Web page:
renewable energy projects - between 2009 and 2020.20 This is in contrast to the practices of the ‘Big Four’ banks in Australia (Westpac, ANZ, NAB, and CBA), which have all pledged their support to the United Nations Paris Agreement on Climate Change and made commitments to transition away from what they perceive as environmentally polluting and commercially unviable projects.21

Committee consideration

Senate Foreign Affairs, Defence and Trade Legislation Committee The Bill was referred to the Senate Foreign Affairs, Defence and Trade Legislation Committee (the FADT Committee) for inquiry.22 The FADT Committee published its final report on 20 August 2021 and the majority of senators on the FADT Committee recommended that the Bill be passed.23 The final report said:

In broadening its financing powers to include equity, EFA will be able to make investments in a greater range of infrastructure projects, and at an earlier stage of development. Notably, equity investments will be reserved for exceptional circumstances.

The Committee therefore supports providing EFA with a new overseas equity investment power and a stand-alone guarantee power in order to expand its range of capabilities and bring it into alignment with international and domestic peers.24 [emphasis added]

Dissenting comments Senator Larissa Waters, on behalf of the Australian Greens, made dissenting comments to the final report.25

The Greens made three recommendations:

• the Government delays introduction of the Bill until the independent review of infrastructure investment operations and the review of the Environmental and Social Review Policy have concluded

• the Government amends the Bill to expressly prohibit EFA investment, including refinancing and equity investment, in fossil fuel projects

• EFA’s exemption from the Freedom of Information Act 1982 (FOI Act) be repealed to increase transparency around EFA investment activity.26

Senate Standing Committee for the Scrutiny of Bills The Scrutiny of Bills Committee had no comment on the Bill.27

20. Jubilee Australia Research Centre, Hot money: Australian taxpayers financing fossil fuels, Jubilee Australia, Sydney, 6 July 2021, p. 6. 21. J Robertson, ‘Big four banks distance themselves from Adani coalmine as Westpac rules out loan’, Guardian Australia, 28 April 2017. 22. The terms of reference and submissions to the Senate Foreign Affairs, Defence and Trade Legislation Committee’s report are

available on the inquiry homepage. 23. Senate Foreign Affairs, Defence and Trade Legislation Committee, Export Finance and Insurance Corporation Amendment (Equity Investments and Other Measures) Bill 2021 [provisions], The Senate, Canberra, March 2021, p. 10. 24. Ibid., p. 10. 25. Australian Greens, Dissenting report, Senate Foreign Affairs, Defence and Trade Legislation Committee, Export Finance and

Insurance Corporation Amendment (Equity Investments and Other Measures) Bill 2021 [provisions], op. cit., pp. 13-17. 26. Ibid. 27. Senate Standing Committee for the Scrutiny of Bills, Scrutiny digest, 12, 2021, 11 August 2021, p. 9.

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Export Finance and Insurance Corporation Amendment (Equity Investments and Other Measures) Bill 2021 7

Policy position of non-government parties/independents

Australian Labor Party The Australian Labor Party expressed support for the Bill.28 During the second reading debate on the Bill the Shadow Minister for Trade and Resources, Ms Madeleine King, said:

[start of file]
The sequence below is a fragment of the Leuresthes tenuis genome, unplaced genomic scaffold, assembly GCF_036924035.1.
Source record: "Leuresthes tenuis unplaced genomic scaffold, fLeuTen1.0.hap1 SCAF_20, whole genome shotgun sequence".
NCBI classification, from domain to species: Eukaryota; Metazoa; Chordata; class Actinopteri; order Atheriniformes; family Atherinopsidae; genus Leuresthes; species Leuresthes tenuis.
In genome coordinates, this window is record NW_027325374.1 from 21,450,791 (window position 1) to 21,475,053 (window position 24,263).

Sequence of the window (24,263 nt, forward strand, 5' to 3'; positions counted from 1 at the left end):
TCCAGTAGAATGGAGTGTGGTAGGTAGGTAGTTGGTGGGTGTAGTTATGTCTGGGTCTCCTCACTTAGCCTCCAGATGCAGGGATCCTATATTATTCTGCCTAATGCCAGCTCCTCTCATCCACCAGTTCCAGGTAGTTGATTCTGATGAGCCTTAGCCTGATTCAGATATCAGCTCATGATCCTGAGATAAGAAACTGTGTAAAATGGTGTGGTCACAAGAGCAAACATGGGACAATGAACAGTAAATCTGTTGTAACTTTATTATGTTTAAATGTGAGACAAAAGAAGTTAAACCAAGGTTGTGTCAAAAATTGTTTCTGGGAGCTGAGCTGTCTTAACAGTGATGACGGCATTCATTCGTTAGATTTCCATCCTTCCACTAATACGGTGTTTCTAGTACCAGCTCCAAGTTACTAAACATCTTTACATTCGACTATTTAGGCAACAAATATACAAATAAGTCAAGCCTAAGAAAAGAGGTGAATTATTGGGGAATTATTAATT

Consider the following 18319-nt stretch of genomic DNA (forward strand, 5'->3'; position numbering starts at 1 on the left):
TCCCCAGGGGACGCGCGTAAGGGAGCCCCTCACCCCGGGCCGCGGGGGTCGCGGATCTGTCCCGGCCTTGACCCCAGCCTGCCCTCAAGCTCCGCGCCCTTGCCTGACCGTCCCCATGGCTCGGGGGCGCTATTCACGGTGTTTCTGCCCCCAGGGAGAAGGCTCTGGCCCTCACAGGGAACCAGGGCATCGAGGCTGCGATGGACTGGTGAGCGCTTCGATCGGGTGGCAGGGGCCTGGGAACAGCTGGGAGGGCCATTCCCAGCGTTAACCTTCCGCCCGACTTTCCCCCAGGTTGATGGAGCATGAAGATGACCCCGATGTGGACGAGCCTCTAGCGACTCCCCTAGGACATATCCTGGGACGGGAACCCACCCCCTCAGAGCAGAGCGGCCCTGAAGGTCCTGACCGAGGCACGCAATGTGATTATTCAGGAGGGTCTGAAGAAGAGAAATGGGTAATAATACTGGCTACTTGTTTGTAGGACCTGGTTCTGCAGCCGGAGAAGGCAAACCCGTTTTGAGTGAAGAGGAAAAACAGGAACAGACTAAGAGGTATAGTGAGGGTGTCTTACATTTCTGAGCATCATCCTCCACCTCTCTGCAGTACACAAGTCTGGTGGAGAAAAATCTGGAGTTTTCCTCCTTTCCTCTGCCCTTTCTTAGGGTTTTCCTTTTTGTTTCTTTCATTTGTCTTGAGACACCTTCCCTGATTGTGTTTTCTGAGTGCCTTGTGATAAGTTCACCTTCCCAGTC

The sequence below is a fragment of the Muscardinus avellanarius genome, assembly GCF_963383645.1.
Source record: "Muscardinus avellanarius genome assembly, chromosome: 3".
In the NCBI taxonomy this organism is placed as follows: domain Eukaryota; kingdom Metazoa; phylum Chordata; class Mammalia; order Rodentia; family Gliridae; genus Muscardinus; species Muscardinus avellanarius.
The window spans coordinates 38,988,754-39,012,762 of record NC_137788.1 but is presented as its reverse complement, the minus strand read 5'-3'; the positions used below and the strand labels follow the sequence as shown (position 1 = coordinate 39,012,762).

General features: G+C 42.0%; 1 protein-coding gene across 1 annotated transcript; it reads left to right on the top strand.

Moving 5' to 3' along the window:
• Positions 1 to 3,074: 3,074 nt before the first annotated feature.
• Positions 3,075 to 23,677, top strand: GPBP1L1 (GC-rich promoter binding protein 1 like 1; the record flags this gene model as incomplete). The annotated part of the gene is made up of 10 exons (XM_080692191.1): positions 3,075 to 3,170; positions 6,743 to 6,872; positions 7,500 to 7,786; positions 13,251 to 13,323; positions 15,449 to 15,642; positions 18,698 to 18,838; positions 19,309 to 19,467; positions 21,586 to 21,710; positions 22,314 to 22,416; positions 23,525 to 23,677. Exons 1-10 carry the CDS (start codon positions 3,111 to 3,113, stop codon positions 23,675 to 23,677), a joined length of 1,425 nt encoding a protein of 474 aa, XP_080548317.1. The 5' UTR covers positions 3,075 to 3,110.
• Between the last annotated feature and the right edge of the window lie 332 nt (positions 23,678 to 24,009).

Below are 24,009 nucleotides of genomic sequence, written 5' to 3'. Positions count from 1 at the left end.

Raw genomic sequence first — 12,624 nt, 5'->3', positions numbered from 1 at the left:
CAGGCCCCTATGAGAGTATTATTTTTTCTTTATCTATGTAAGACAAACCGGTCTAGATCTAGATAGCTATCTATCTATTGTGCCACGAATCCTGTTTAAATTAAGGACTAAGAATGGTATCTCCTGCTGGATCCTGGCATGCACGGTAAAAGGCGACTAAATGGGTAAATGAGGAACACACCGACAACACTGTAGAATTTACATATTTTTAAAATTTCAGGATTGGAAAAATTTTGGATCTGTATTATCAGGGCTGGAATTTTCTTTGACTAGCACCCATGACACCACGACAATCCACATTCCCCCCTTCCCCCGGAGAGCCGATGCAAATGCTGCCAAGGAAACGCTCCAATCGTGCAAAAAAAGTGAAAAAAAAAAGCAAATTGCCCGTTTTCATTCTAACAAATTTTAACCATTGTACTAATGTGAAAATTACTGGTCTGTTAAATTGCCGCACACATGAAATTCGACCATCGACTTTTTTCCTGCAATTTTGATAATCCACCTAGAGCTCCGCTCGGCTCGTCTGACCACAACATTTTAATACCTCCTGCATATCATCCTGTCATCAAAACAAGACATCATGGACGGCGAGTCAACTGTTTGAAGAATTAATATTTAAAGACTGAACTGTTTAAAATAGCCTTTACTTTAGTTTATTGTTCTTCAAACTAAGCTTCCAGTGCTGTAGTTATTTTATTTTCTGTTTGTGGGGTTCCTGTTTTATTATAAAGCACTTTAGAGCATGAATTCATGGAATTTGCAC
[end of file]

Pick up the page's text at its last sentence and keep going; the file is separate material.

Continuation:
More opportunities to export Australian goods and services to the world means stronger Australian industries, and that means more jobs for more Australians. The current lack of an equity investment power restricts Export Finance Australia to a narrower range of transactions. An equity investment power will complement its existing suite of financing powers, comprised of loans, guarantees, bonds and insurance.29

Independents Ms Zali Steggall and Dr Helen Haines proposed amendments to the Bill that mostly align with the recommendations made by the Greens in their dissenting comments (discussed above). The proposed amendments sought to restrict EFA’s ability to finance fossil fuel projects and partially revoke EFA’s exemption from the operation of the FOI Act.30

The proposed amendments were not passed.31

Position of major interest groups

Non-government organisations (NGOs) Jubilee Australia Research Centre, the Australian Conservation Foundation, and ActionAid Australia provided a joint submission on the Bill to the FADT Committee.32 The three organisations recommended the Bill should be amended to place a greater emphasis on climate change.

Specifically, the NGOs recommended that the Bill should contain provisions to:

• prohibit EFA from financing fossil fuel projects

• require EFA to ‘perform its functions in a way that contributes to Australia’s implementation of the Paris Agreement’

• require EFA to ‘consider whether a project to be financed (including where the financing is an equity investment) delivers benefits for the recipient nation’

• amend the FOI Act to revoke EFA’s partial exemption

• ensure EFA strengthens its environmental and social review policy and procedures.33

28. M King, ‘Second reading speech: Export Finance and Insurance Corporation Amendment (Equity Investments and Other Measures) Bill 2021’, House of Representatives, Debates, (proof), 26 August 2021, p. 17. 29. Ibid., p. 18. 30. In Division 1 of Part II of Schedule 2 to the FOI Act, documents concerning anything done by the EFA under Part 4 (Insurance

and financial services and products) or Part 5 (National interest transactions) of the EFIC Act are exempt from the operation of the FOI Act. In other words, EFA can refuse to disclose documents in relation to Part 4 or 5 of the EFIC Act without having to establish that the document falls within one of the categories of exemptions under the FOI Act. The amendment proposes that documents concerning anything done by EFA under Part 4 of the EFIC Act will not be exempt from the operation of the FOI Act. 31. Australia, House of Representatives, ‘Export Finance and Insurance Corporation Amendment (Equity Investments and Other